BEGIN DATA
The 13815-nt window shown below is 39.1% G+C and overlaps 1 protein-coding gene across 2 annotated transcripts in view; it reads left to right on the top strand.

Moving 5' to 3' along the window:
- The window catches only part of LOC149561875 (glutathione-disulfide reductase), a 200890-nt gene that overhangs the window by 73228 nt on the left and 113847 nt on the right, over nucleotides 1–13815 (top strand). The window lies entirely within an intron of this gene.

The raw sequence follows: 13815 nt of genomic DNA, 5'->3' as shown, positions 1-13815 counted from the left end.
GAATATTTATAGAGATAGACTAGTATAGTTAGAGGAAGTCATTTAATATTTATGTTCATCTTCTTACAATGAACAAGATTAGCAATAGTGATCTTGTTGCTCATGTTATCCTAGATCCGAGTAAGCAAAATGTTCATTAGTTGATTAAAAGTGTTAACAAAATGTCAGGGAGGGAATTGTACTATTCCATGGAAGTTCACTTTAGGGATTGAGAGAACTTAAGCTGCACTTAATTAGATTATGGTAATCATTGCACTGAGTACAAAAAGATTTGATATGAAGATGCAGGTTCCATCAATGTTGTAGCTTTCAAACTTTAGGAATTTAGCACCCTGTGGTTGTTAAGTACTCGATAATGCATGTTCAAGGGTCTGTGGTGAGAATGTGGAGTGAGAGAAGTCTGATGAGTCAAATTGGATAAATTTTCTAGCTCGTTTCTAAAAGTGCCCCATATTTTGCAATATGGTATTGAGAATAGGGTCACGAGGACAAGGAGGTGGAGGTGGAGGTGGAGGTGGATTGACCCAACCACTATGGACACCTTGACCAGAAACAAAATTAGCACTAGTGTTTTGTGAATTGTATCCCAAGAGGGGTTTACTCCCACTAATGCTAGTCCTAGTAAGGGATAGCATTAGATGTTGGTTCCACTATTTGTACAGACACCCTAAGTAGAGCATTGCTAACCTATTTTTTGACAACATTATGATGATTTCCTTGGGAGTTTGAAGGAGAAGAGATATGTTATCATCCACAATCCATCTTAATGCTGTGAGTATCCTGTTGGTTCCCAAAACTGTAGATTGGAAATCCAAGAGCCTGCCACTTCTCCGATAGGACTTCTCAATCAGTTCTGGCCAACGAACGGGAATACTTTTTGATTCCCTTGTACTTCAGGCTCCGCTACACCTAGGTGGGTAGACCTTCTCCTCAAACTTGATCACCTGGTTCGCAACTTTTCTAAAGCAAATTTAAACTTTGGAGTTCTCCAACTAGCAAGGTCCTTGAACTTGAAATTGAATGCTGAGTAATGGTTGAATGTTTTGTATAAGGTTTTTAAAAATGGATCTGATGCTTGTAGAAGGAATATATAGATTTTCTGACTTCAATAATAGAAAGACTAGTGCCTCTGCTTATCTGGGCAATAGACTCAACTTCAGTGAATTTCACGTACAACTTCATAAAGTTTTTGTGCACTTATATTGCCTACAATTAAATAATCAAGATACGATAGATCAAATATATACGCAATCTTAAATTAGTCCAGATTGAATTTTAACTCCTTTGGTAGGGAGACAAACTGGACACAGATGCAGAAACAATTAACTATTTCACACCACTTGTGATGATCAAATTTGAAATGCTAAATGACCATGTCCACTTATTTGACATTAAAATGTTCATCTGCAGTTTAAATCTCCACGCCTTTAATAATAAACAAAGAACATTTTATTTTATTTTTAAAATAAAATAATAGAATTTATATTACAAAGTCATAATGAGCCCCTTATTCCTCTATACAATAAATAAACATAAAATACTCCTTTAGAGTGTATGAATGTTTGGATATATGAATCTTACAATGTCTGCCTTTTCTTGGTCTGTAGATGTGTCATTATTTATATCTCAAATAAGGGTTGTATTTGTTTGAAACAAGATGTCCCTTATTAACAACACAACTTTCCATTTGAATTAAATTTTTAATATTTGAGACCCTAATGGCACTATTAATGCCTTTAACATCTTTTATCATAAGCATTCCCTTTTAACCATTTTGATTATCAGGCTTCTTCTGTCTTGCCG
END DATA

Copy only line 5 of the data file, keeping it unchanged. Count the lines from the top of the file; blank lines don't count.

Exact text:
GAATATTTATAGAGATAGACTAGTATAGTTAGAGGAAGTCATTTAATATTTATGTTCATCTTCTTACAATGAACAAGATTAGCAATAGTGATCTTGTTGCTCATGTTATCCTAGATCCGAGTAAGCAAAATGTTCATTAGTTGATTAAAAGTGTTAACAAAATGTCAGGGAGGGAATTGTACTATTCCATGGAAGTTCACTTTAGGGATTGAGAGAACTTAAGCTGCACTTAATTAGATTATGGTAATCATTGCACTGAGTACAAAAAGATTTGATATGAAGATGCAGGTTCCATCAATGTTGTAGCTTTCAAACTTTAGGAATTTAGCACCCTGTGGTTGTTAAGTACTCGATAATGCATGTTCAAGGGTCTGTGGTGAGAATGTGGAGTGAGAGAAGTCTGATGAGTCAAATTGGATAAATTTTCTAGCTCGTTTCTAAAAGTGCCCCATATTTTGCAATATGGTATTGAGAATAGGGTCACGAGGACAAGGAGGTGGAGGTGGAGGTGGAGGTGGATTGACCCAACCACTATGGACACCTTGACCAGAAACAAAATTAGCACTAGTGTTTTGTGAATTGTATCCCAAGAGGGGTTTACTCCCACTAATGCTAGTCCTAGTAAGGGATAGCATTAGATGTTGGTTCCACTATTTGTACAGACACCCTAAGTAGAGCATTGCTAACCTATTTTTTGACAACATTATGATGATTTCCTTGGGAGTTTGAAGGAGAAGAGATATGTTATCATCCACAATCCATCTTAATGCTGTGAGTATCCTGTTGGTTCCCAAAACTGTAGATTGGAAATCCAAGAGCCTGCCACTTCTCCGATAGGACTTCTCAATCAGTTCTGGCCAACGAACGGGAATACTTTTTGATTCCCTTGTACTTCAGGCTCCGCTACACCTAGGTGGGTAGACCTTCTCCTCAAACTTGATCACCTGGTTCGCAACTTTTCTAAAGCAAATTTAAACTTTGGAGTTCTCCAACTAGCAAGGTCCTTGAACTTGAAATTGAATGCTGAGTAATGGTTGAATGTTTTGTATAAGGTTTTTAAAAATGGATCTGATGCTTGTAGAAGGAATATATAGATTTTCTGACTTCAATAATAGAAAGACTAGTGCCTCTGCTTATCTGGGCAATAGACTCAACTTCAGTGAATTTCACGTACAACTTCATAAAGTTTTTGTGCACTTATATTGCCTACAATTAAATAATCAAGATACGATAGATCAAATATATACGCAATCTTAAATTAGTCCAGATTGAATTTTAACTCCTTTGGTAGGGAGACAAACTGGACACAGATGCAGAAACAATTAACTATTTCACACCACTTGTGATGATCAAATTTGAAATGCTAAATGACCATGTCCACTTATTTGACATTAAAATGTTCATCTGCAGTTTAAATCTCCACGCCTTTAATAATAAACAAAGAACATTTTATTTTATTTTTAAAATAAAATAATAGAATTTATATTACAAAGTCATAATGAGCCCCTTATTCCTCTATACAATAAATAAACATAAAATACTCCTTTAGAGTGTATGAATGTTTGGATATATGAATCTTACAATGTCTGCCTTTTCTTGGTCTGTAGATGTGTCATTATTTATATCTCAAATAAGGGTTGTATTTGTTTGAAACAAGATGTCCCTTATTAACAACACAACTTTCCATTTGAATTAAATTTTTAATATTTGAGACCCTAATGGCACTATTAATGCCTTTAACATCTTTTATCATAAGCATTCCCTTTTAACCATTTTGATTATCAGGCTTCTTCTGTCTTGCCG